Why "Inner" Studio?

Typical conversations about or exposure to art, artists, and artistry are often focused on the OUTER elements: the output, the finished piece, the product, the performance, the PR, and the pay-off. Other times, it's more on technique, equipment, materials, or concepts -- which are also externals. 

Somehow, the essential underlying issue / question / topic of CREATIVITY itself usually left out.

This habitual omission perpetuates its own ignorance, and contributes to so much anxiety, ambivalence, misinformation, grief, and alienation around the topic of creative process, art, artists -- leaving many children, teens, and adults fully discouraged from even trying to participate at all.  

Nurturing, growing, developing, and applying natural creativity is not prioritized in public education -- to put it mildly -- and "Creativity" is generally not offered up as a subject of study and discourse. Why not?

One of my goals is to get more people thinking, learning, and speaking about creativity... and speaking the language OF creativity.


We're all born creative, but then -- for most of us -- that creativity is "educated," socialized, shunned, and shamed into exile by the dominant people and institutions in charge of our development and lifestyle. This is a cultural crime and a social justice issue with many serious consequences upon our individual and collective health, happiness, and sanity.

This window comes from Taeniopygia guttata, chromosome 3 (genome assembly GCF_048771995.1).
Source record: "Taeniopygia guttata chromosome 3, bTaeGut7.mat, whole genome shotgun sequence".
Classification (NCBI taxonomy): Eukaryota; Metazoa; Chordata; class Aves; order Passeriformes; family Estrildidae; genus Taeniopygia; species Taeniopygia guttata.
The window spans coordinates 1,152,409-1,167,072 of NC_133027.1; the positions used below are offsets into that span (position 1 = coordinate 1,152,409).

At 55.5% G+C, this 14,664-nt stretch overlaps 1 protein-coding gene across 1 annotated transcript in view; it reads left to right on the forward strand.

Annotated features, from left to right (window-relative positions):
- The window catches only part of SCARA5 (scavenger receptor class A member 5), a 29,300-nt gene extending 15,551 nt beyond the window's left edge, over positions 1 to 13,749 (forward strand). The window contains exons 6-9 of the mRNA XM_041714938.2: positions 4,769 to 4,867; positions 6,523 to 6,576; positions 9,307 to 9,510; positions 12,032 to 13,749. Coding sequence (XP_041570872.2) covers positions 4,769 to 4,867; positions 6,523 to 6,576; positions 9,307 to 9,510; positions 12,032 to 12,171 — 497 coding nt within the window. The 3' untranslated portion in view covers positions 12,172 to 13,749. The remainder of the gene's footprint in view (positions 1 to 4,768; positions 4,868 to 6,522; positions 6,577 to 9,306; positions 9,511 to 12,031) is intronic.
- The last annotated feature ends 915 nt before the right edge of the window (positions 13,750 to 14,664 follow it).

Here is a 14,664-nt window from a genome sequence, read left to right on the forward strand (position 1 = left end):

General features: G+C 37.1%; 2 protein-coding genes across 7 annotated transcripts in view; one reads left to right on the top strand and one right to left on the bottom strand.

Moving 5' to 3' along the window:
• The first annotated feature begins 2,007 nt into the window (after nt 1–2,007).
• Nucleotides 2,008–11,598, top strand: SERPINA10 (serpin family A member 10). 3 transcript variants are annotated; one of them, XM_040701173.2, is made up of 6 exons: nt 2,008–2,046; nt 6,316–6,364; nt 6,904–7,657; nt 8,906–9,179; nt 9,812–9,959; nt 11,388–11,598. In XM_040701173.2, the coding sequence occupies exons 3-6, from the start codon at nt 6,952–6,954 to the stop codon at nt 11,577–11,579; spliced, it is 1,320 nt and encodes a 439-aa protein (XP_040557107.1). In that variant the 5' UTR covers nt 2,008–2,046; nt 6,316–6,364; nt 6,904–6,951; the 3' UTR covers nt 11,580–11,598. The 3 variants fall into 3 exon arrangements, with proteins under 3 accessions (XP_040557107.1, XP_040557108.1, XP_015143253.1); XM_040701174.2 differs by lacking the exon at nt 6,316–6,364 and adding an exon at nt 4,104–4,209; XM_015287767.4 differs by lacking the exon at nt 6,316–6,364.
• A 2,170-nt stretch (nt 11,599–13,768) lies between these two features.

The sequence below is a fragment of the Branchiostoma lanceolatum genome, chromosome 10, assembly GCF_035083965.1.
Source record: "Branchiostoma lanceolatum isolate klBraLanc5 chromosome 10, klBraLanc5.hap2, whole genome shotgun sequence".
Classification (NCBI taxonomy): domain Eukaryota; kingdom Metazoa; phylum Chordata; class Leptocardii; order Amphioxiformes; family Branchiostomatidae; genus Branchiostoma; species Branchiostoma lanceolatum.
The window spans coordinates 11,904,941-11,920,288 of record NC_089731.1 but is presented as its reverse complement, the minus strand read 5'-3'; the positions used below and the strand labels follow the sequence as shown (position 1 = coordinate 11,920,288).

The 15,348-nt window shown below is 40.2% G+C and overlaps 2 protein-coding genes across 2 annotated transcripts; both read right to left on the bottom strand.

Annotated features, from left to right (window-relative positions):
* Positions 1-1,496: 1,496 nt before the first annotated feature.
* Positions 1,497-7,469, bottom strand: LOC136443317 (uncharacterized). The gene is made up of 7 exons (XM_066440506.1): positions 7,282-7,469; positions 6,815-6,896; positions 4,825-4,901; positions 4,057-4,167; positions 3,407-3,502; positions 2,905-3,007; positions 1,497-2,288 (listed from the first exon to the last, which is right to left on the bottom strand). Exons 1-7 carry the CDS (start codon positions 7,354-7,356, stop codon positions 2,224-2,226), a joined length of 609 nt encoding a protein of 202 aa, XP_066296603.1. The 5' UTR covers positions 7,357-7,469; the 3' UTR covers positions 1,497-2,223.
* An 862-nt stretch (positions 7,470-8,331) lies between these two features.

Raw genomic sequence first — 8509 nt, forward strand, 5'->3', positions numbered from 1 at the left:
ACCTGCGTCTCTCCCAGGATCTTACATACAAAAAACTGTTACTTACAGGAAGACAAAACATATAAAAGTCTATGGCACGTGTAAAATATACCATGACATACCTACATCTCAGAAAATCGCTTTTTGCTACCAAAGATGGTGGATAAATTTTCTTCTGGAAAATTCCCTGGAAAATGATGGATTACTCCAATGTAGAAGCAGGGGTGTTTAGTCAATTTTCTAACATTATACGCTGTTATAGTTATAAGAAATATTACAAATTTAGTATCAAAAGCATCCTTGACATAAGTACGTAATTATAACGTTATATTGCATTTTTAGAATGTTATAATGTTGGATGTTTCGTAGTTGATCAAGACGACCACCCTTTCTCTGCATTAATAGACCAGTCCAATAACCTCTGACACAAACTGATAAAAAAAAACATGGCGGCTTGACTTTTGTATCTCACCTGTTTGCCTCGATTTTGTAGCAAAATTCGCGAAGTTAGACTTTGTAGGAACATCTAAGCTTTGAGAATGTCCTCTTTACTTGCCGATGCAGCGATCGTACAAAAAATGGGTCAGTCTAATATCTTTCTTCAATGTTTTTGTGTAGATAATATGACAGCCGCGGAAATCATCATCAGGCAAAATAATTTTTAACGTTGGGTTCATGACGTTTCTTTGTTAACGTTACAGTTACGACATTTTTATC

Inner Studio encourages a mindful exploration of the very nature of creativity itself. This is an inside job, requiring INNER attention, contemplative focus, guidance, support, resources, and community.

Another reason I chose INNER for my studio name because I view creativity as the key, necessary, activating ingredient for success in our inner work.

To me, “inner work” refers to any conscious practices rooted in facing, exploring, deconstructing, interrupting, and replacing patterns of dysfunctional, cruel, oppressive, or abusive aspects of our culture, society, history, and upbringing that currently operate inside of us and how we live our lives. 

Examples of "inner work" include, but aren’t limited to: Recovery from addiction, healing from abuse or illness, trauma therapy, self-help, meditation, and activism in the form of investigating and addressing one's own intersections and lived relationships with bias, privilege, and oppression -- both victimhood and perpetratorhood.